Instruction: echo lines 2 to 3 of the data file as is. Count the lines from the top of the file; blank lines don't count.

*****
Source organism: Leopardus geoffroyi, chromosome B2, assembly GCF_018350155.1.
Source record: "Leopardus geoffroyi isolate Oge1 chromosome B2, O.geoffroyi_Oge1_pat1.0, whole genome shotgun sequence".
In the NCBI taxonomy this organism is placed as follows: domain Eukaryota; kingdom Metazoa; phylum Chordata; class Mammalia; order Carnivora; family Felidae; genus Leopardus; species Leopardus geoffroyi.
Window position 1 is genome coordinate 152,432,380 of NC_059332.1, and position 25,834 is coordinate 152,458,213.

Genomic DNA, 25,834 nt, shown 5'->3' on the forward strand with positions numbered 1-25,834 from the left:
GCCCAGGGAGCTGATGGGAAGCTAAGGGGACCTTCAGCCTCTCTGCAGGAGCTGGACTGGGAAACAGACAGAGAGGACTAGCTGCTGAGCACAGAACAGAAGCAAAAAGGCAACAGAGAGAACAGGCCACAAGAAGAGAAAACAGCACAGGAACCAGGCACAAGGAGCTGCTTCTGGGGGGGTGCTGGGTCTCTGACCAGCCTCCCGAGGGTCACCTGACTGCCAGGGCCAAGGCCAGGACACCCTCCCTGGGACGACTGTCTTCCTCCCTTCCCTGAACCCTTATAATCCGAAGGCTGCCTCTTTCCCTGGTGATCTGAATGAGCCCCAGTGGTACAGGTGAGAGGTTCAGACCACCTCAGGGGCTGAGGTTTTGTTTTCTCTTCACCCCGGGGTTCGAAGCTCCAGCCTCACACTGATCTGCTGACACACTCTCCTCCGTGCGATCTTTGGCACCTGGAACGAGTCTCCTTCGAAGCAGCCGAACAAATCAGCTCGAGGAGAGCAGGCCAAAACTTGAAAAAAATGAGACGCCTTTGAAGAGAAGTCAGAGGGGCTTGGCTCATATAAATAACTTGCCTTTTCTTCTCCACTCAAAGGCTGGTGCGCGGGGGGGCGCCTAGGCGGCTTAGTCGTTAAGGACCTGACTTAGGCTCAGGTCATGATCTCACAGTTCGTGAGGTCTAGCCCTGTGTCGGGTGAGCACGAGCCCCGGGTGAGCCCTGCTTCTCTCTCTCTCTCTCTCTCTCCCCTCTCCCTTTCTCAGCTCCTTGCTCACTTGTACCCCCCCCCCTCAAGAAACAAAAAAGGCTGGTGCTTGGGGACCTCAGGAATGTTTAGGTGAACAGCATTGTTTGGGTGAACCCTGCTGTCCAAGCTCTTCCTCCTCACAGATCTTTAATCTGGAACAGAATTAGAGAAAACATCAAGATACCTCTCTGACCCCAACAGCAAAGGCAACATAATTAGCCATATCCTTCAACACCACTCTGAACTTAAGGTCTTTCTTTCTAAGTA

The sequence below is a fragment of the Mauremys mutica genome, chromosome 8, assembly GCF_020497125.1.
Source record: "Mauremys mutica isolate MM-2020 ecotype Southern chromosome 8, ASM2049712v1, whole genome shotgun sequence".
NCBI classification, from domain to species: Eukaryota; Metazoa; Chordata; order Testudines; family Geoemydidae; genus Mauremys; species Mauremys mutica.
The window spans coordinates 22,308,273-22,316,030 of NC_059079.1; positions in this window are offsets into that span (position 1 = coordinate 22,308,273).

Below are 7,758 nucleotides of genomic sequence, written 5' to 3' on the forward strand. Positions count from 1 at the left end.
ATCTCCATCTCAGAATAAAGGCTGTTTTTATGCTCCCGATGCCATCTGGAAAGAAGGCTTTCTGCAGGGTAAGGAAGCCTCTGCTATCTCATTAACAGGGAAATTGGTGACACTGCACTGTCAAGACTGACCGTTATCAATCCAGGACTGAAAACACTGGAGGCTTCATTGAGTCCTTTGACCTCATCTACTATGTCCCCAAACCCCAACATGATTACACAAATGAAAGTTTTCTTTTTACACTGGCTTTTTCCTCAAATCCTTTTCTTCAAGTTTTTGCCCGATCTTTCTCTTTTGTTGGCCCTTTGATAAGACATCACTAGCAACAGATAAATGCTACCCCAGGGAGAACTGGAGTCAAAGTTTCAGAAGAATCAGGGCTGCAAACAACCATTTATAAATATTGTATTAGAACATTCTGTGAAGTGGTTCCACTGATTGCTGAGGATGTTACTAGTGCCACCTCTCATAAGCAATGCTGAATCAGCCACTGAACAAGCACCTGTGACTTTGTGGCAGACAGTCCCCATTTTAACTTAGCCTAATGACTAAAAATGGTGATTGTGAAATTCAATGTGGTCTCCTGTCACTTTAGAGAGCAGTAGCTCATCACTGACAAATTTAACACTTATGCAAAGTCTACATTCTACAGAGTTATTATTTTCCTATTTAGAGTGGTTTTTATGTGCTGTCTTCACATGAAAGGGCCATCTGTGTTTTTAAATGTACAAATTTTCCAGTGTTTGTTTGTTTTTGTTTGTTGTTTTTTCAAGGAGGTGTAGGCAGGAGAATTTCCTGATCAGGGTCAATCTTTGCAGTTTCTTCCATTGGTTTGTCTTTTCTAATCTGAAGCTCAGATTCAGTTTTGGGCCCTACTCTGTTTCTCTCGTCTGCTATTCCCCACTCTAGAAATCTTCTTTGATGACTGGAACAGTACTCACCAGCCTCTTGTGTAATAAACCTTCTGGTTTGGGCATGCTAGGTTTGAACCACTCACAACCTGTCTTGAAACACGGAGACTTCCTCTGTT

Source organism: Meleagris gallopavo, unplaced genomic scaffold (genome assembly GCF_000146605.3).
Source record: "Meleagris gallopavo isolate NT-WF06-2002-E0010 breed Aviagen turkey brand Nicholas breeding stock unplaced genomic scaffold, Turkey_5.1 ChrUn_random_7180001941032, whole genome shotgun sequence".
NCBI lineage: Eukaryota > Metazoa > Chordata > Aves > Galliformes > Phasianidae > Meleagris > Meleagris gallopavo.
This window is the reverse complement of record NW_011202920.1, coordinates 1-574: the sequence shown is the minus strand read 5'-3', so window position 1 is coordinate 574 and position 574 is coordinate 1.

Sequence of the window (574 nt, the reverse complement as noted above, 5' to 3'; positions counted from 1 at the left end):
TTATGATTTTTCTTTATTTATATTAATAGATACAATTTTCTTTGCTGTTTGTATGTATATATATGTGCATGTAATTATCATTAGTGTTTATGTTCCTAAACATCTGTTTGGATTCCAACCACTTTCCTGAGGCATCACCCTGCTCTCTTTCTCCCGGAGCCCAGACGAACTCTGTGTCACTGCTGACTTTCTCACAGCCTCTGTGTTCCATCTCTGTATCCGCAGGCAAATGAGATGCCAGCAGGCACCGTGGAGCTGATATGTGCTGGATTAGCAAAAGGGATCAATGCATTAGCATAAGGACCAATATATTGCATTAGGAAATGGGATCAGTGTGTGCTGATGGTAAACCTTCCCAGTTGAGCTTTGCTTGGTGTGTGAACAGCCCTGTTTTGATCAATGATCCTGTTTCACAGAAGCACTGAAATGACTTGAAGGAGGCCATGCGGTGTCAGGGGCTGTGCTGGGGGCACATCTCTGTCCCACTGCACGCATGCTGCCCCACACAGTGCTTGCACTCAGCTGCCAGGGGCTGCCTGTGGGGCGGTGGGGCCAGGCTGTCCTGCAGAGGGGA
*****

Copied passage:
Source record: "Leopardus geoffroyi isolate Oge1 chromosome B2, O.geoffroyi_Oge1_pat1.0, whole genome shotgun sequence".
In the NCBI taxonomy this organism is placed as follows: domain Eukaryota; kingdom Metazoa; phylum Chordata; class Mammalia; order Carnivora; family Felidae; genus Leopardus; species Leopardus geoffroyi.